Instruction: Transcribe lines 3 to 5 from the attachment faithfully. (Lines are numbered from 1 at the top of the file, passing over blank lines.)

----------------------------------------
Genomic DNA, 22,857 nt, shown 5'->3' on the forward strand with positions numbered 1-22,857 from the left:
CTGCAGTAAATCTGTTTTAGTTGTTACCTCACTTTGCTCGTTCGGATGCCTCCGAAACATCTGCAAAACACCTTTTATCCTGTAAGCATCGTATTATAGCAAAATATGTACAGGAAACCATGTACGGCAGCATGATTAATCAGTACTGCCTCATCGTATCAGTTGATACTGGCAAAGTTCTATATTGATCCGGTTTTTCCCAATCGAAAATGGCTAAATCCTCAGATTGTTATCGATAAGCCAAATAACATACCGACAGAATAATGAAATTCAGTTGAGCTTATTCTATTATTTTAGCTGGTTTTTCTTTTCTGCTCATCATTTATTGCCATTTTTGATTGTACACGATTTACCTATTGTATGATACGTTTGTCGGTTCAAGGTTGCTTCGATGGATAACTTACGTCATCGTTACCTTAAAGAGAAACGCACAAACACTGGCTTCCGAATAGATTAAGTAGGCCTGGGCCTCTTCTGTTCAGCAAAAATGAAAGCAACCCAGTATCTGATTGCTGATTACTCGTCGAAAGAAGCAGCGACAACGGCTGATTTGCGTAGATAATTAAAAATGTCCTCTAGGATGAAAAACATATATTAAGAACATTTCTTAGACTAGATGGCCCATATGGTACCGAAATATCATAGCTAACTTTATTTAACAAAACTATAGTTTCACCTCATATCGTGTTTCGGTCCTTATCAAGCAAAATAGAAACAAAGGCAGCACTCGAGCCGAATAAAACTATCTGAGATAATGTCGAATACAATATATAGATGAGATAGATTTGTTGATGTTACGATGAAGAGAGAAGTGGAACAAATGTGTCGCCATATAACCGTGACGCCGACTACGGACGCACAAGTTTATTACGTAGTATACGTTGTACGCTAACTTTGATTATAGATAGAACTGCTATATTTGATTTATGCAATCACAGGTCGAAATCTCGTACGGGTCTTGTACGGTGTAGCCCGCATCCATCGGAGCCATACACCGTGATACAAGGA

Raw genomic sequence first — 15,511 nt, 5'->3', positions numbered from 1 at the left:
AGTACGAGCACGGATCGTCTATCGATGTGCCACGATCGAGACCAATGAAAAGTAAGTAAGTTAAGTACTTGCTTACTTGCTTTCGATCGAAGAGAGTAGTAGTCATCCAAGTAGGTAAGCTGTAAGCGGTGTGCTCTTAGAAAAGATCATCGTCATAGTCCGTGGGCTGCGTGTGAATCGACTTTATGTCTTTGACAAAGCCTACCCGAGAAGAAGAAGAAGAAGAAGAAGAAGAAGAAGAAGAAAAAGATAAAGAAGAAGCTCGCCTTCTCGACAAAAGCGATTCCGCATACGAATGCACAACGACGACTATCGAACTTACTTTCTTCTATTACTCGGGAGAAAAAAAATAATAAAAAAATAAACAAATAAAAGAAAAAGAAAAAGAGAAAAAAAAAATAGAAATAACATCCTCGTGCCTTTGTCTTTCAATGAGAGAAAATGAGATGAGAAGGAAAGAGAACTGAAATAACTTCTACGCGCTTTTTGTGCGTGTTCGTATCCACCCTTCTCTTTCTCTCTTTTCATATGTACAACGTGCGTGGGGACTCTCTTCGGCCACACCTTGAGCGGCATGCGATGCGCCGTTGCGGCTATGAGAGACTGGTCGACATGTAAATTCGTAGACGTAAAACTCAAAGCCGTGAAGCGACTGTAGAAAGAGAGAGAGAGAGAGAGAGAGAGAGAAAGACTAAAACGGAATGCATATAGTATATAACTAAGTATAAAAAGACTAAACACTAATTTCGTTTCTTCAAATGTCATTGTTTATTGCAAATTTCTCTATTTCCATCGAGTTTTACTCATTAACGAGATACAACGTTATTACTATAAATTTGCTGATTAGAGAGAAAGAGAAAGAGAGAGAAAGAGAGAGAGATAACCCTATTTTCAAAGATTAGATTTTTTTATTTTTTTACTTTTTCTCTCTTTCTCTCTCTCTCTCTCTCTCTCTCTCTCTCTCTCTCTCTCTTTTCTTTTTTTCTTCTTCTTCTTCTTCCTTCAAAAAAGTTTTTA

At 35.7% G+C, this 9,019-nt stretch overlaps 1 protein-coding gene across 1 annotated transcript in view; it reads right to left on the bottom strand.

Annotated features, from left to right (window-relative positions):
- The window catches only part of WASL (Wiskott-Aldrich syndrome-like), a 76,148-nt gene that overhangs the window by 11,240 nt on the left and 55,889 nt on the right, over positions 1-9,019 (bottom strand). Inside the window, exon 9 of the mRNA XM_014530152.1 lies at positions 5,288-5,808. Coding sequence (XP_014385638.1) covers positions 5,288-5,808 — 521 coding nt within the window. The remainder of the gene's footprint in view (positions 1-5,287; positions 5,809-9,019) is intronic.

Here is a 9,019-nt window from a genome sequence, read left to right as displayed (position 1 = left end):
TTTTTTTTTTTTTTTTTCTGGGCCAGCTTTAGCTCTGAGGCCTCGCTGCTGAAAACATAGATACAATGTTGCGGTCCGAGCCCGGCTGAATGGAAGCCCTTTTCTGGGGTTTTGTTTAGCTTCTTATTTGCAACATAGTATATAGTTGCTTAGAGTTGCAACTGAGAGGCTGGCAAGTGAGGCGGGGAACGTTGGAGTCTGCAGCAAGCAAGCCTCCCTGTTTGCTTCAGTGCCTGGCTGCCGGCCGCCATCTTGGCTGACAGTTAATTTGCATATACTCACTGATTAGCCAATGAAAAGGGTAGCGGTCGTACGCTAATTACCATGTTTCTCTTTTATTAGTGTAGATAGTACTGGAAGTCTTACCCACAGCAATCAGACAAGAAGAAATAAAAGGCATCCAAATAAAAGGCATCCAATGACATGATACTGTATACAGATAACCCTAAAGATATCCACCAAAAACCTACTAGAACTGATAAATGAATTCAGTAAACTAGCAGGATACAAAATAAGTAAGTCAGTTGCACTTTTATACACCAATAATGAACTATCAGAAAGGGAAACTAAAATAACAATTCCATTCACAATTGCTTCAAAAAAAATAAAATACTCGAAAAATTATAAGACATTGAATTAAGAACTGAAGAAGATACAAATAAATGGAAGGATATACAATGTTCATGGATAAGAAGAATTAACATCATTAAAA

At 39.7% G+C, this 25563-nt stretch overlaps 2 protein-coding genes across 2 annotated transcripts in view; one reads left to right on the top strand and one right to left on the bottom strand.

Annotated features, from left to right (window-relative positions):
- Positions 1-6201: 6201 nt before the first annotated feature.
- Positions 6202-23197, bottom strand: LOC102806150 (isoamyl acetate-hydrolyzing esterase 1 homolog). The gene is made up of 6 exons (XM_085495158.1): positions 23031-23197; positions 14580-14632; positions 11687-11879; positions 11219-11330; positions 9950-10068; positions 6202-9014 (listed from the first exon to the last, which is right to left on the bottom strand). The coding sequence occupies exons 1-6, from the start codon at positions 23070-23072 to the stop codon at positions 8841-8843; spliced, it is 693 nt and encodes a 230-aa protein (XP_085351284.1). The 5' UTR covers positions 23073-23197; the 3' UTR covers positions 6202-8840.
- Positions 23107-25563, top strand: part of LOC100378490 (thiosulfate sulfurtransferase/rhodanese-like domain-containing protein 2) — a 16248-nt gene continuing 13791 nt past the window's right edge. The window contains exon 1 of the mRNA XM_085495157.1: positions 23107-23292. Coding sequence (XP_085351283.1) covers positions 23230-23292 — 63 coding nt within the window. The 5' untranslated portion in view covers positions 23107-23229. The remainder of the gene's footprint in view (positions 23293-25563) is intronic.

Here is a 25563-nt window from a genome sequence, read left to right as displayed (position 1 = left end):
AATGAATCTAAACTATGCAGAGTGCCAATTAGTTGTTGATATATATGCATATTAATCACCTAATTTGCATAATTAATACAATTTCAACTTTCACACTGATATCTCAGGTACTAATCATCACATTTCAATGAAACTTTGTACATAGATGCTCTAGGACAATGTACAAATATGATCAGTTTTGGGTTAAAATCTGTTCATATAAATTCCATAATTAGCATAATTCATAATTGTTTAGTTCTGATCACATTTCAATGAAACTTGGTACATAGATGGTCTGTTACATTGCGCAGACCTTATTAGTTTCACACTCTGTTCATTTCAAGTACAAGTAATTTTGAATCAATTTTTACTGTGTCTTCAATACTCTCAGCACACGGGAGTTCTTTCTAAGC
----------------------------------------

Raw genomic sequence first — 15,511 nt, 5'->3', positions numbered from 1 at the left:
AGTACGAGCACGGATCGTCTATCGATGTGCCACGATCGAGACCAATGAAAAGTAAGTAAGTTAAGTACTTGCTTACTTGCTTTCGATCGAAGAGAGTAGTAGTCATCCAAGTAGGTAAGCTGTAAGCGGTGTGCTCTTAGAAAAGATCATCGTCATAGTCCGTGGGCTGCGTGTGAATCGACTTTATGTCTTTGACAAAGCCTACCCGAGAAGAAGAAGAAGAAGAAGAAGAAGAAGAAGAAGAAAAAGATAAAGAAGAAGCTCGCCTTCTCGACAAAAGCGATTCCGCATACGAATGCACAACGACGACTATCGAACTTACTTTCTTCTATTACTCGGGAGAAAAAAAATAATAAAAAAATAAACAAATAAAAGAAAAAGAAAAAGAGAAAAAAAAAATAGAAATAACATCCTCGTGCCTTTGTCTTTCAATGAGAGAAAATGAGATGAGAAGGAAAGAGAACTGAAATAACTTCTACGCGCTTTTTGTGCGTGTTCGTATCCACCCTTCTCTTTCTCTCTTTTCATATGTACAACGTGCGTGGGGACTCTCTTCGGCCACACCTTGAGCGGCATGCGATGCGCCGTTGCGGCTATGAGAGACTGGTCGACATGTAAATTCGTAGACGTAAAACTCAAAGCCGTGAAGCGACTGTAGAAAGAGAGAGAGAGAGAGAGAGAGAGAGAAAGACTAAAACGGAATGCATATAGTATATAACTAAGTATAAAAAGACTAAACACTAATTTCGTTTCTTCAAATGTCATTGTTTATTGCAAATTTCTCTATTTCCATCGAGTTTTACTCATTAACGAGATACAACGTTATTACTATAAATTTGCTGATTAGAGAGAAAGAGAAAGAGAGAGAAAGAGAGAGAGATAACCCTATTTTCAAAGATTAGATTTTTTTATTTTTTTACTTTTTCTCTCTTTCTCTCTCTCTCTCTCTCTCTCTCTCTCTCTCTCTCTCTCTTTTCTTTTTTTCTTCTTCTTCTTCTTCCTTCAAAAAAGTTTTTA

At 35.7% G+C, this 9,019-nt stretch overlaps 1 protein-coding gene across 1 annotated transcript in view; it reads right to left on the bottom strand.